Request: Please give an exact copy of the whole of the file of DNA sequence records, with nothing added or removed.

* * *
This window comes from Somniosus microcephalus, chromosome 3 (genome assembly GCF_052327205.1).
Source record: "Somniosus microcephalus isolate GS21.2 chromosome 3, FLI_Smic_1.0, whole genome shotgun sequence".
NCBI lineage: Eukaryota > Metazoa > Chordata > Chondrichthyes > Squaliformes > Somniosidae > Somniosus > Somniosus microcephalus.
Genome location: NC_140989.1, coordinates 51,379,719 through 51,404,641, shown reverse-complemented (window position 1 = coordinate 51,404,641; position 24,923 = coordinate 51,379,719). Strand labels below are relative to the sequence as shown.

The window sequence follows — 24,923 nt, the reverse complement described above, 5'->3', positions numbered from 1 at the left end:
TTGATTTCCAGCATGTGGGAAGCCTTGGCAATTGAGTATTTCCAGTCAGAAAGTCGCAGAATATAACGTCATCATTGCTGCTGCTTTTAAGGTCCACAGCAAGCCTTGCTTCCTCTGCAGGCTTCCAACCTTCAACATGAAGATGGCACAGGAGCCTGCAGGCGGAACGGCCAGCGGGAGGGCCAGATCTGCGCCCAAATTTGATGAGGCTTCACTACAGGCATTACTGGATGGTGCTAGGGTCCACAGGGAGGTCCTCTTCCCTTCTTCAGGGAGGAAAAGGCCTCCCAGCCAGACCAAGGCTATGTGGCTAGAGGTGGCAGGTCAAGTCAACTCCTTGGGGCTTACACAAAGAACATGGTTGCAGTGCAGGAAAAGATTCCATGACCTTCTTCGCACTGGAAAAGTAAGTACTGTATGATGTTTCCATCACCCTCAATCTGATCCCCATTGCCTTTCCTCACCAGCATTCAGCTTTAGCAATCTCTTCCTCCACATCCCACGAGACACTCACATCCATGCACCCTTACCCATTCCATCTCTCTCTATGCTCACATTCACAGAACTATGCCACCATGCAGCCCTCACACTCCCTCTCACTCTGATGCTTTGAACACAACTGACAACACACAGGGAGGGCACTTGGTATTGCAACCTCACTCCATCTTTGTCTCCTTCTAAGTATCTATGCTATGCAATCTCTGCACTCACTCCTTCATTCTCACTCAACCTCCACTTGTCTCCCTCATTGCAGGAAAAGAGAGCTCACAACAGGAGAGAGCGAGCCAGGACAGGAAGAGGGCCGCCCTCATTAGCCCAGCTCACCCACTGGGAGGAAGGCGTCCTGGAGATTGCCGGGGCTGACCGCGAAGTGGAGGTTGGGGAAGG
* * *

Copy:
This window comes from Somniosus microcephalus, chromosome 3 (genome assembly GCF_052327205.1).
Source record: "Somniosus microcephalus isolate GS21.2 chromosome 3, FLI_Smic_1.0, whole genome shotgun sequence".
NCBI lineage: Eukaryota > Metazoa > Chordata > Chondrichthyes > Squaliformes > Somniosidae > Somniosus > Somniosus microcephalus.
Genome location: NC_140989.1, coordinates 51,379,719 through 51,404,641, shown reverse-complemented (window position 1 = coordinate 51,404,641; position 24,923 = coordinate 51,379,719). Strand labels below are relative to the sequence as shown.

The window sequence follows — 24,923 nt, the reverse complement described above, 5'->3', positions numbered from 1 at the left end:
TTGATTTCCAGCATGTGGGAAGCCTTGGCAATTGAGTATTTCCAGTCAGAAAGTCGCAGAATATAACGTCATCATTGCTGCTGCTTTTAAGGTCCACAGCAAGCCTTGCTTCCTCTGCAGGCTTCCAACCTTCAACATGAAGATGGCACAGGAGCCTGCAGGCGGAACGGCCAGCGGGAGGGCCAGATCTGCGCCCAAATTTGATGAGGCTTCACTACAGGCATTACTGGATGGTGCTAGGGTCCACAGGGAGGTCCTCTTCCCTTCTTCAGGGAGGAAAAGGCCTCCCAGCCAGACCAAGGCTATGTGGCTAGAGGTGGCAGGTCAAGTCAACTCCTTGGGGCTTACACAAAGAACATGGTTGCAGTGCAGGAAAAGATTCCATGACCTTCTTCGCACTGGAAAAGTAAGTACTGTATGATGTTTCCATCACCCTCAATCTGATCCCCATTGCCTTTCCTCACCAGCATTCAGCTTTAGCAATCTCTTCCTCCACATCCCACGAGACACTCACATCCATGCACCCTTACCCATTCCATCTCTCTCTATGCTCACATTCACAGAACTATGCCACCATGCAGCCCTCACACTCCCTCTCACTCTGATGCTTTGAACACAACTGACAACACACAGGGAGGGCACTTGGTATTGCAACCTCACTCCATCTTTGTCTCCTTCTAAGTATCTATGCTATGCAATCTCTGCACTCACTCCTTCATTCTCACTCAACCTCCACTTGTCTCCCTCATTGCAGGAAAAGAGAGCTCACAACAGGAGAGAGCGAGCCAGGACAGGAAGAGGGCCGCCCTCATTAGCCCAGCTCACCCACTGGGAGGAAGGCGTCCTGGAGATTGCCGGGGCTGACCGCGAAGTGGAGGTTGGGGAAGG